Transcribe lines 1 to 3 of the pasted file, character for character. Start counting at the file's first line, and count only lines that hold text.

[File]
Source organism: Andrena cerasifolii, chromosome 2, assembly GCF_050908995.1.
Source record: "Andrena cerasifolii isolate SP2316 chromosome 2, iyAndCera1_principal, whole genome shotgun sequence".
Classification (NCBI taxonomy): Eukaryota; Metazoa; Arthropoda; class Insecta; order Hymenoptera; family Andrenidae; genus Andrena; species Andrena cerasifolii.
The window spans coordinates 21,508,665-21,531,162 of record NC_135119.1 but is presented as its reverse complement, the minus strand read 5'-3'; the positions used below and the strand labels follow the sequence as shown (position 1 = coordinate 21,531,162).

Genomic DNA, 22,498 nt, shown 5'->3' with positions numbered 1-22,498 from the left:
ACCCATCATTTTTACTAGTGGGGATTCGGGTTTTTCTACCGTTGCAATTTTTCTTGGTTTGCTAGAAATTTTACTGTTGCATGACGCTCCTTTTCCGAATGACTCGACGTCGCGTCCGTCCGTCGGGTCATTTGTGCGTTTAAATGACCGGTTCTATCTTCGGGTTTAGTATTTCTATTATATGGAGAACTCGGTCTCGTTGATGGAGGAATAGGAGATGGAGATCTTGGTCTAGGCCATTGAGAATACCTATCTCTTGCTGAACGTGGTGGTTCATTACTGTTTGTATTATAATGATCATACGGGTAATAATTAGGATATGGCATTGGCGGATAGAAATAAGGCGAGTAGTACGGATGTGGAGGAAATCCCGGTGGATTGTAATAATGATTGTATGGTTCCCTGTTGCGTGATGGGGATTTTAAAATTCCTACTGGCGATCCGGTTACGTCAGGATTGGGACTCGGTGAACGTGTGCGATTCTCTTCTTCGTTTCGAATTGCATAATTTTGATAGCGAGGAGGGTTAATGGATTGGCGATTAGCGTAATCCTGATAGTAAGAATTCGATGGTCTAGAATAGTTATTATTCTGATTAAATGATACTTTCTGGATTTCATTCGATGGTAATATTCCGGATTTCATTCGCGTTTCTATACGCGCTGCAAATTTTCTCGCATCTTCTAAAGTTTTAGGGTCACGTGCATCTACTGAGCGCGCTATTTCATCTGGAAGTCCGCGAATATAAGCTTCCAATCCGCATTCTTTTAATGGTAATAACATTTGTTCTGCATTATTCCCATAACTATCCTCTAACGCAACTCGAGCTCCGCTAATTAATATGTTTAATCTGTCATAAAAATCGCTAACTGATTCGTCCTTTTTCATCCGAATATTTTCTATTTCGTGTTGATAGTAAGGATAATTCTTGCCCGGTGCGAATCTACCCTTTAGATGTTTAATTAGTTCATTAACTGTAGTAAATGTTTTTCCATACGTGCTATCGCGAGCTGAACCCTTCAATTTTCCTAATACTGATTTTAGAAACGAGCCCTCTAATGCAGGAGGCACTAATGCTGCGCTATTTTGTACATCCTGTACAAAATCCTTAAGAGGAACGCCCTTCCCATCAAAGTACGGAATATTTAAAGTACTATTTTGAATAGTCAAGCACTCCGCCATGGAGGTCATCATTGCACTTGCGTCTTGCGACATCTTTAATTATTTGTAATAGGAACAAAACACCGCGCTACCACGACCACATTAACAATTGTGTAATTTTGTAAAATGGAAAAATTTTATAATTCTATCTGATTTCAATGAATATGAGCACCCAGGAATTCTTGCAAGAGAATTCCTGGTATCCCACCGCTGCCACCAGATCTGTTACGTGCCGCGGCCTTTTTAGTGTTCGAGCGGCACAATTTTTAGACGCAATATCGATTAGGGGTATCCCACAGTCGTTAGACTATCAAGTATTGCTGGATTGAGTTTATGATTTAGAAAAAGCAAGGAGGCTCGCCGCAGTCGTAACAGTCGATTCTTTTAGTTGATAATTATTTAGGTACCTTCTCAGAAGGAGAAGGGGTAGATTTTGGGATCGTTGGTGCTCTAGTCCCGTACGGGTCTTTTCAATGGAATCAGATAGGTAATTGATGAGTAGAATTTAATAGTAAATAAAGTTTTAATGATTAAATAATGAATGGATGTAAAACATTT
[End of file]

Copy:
Source organism: Andrena cerasifolii, chromosome 2, assembly GCF_050908995.1.
Source record: "Andrena cerasifolii isolate SP2316 chromosome 2, iyAndCera1_principal, whole genome shotgun sequence".
Classification (NCBI taxonomy): Eukaryota; Metazoa; Arthropoda; class Insecta; order Hymenoptera; family Andrenidae; genus Andrena; species Andrena cerasifolii.